Boating Into the Jungle

He was born and raised in Iquitos, a crumbling colonial remnant of the 19th century rubber boom that raped the forests of South America and enslaved most of its population living along the mighty river. Today, the city is isolated from the rest of the world by a lack of roads, reachable only by boat or plane, surrounded by a predatory jungle that threatens to overwhelm it. This provides a unique existence for its inhabitants, living in a fairly modern city at the edge of a primeval world with equal access to both realities. 

Uciel with a caiman

He carried a perfect blend of urban sophistication with a feral scent, which combined with his stunning physical presence, made him the embodiment of the Greystoke Legend. I would learn that he spoke several dialects of those who lived deep in the jungle and knew every creature of the land and water. All that was needed now was to see him swing on a vine.

We spent our days in the rainforest, traveling by skiff, up tributaries so untouched by man that the wildlife showed no fear at our approach. We left early each morning before the scorching sun burned off the fog, traveling under towering thunderheads that deluged us with biblical rains that began and ended with split-second timing. Wherever we put ashore, indigenous trackers materialized as if on cue to take us into their prehistoric world. They greeted Uciel as an old friend and showed me frogs no larger than a thumbnail that secrete a venom toxic enough to kill a man, and spiders the size of pizza pans. Sloths hung like Christmas decorations from the canopy, moving so glacially slow as to be imperceptible, while brilliantly colored parrots shrieked our arrival throughout the forest.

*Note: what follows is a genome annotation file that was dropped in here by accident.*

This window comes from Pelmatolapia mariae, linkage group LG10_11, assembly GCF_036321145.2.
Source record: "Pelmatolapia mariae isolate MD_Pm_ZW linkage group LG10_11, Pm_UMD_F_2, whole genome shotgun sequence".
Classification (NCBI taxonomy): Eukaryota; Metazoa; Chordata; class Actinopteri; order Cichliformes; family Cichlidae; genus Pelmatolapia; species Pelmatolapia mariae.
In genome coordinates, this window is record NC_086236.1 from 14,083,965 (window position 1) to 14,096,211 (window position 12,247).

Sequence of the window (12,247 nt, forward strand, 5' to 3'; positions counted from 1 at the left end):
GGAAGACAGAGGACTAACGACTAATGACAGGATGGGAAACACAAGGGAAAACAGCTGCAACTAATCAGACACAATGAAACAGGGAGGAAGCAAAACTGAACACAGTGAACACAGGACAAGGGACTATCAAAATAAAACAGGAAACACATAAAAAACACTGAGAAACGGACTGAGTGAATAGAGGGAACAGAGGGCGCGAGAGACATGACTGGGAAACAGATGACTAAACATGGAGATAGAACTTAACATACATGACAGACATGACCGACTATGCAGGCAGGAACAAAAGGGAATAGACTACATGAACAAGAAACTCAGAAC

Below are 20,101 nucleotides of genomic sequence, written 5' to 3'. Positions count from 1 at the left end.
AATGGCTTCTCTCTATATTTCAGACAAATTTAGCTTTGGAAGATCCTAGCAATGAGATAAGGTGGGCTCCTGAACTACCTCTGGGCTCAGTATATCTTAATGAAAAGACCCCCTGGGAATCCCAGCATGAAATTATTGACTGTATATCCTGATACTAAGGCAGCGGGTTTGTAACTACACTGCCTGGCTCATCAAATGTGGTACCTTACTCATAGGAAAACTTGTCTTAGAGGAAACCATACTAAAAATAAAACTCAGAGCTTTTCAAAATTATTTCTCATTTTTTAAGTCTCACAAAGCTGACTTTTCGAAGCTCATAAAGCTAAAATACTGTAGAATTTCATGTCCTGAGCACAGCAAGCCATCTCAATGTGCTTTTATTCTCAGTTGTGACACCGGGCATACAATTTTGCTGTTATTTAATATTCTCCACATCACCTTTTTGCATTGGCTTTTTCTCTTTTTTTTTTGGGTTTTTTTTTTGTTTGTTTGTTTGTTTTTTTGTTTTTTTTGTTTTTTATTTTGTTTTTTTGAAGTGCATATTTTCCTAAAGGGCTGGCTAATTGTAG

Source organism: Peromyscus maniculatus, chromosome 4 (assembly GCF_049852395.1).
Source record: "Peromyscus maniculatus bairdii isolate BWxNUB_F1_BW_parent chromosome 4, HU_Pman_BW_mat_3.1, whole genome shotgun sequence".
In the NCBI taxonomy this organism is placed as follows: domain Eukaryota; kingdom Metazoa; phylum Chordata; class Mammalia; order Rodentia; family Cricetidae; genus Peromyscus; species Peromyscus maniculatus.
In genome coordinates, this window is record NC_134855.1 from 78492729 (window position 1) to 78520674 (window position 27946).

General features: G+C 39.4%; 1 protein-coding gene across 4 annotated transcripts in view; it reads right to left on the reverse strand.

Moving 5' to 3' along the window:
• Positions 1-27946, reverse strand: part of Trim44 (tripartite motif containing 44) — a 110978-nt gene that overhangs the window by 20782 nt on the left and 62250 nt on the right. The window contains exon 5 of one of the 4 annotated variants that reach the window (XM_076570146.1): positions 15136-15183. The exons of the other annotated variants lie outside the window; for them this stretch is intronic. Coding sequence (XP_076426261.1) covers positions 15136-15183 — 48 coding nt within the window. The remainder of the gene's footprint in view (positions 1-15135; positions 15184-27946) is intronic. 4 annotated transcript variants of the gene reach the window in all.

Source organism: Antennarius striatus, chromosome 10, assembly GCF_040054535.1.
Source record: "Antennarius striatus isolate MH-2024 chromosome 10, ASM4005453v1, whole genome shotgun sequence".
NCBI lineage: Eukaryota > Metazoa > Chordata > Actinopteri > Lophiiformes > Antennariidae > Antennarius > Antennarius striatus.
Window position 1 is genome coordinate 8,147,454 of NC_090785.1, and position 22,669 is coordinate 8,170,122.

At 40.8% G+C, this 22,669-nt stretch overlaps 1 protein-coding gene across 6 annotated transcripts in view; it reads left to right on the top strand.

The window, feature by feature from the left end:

In plant-choked side channels of the river we paddled dugouts with local natives who have hunted manatees almost to extinction, then sat at their fires at night as Uciel told how the mermaid legend began there with the first Spanish mariners who mistook the large mammals for ugly women with fish tales. He also taught me that fish tails are vertical while mammal tails are horizontal, and a thousand other trivial details known only to one born of the wilderness.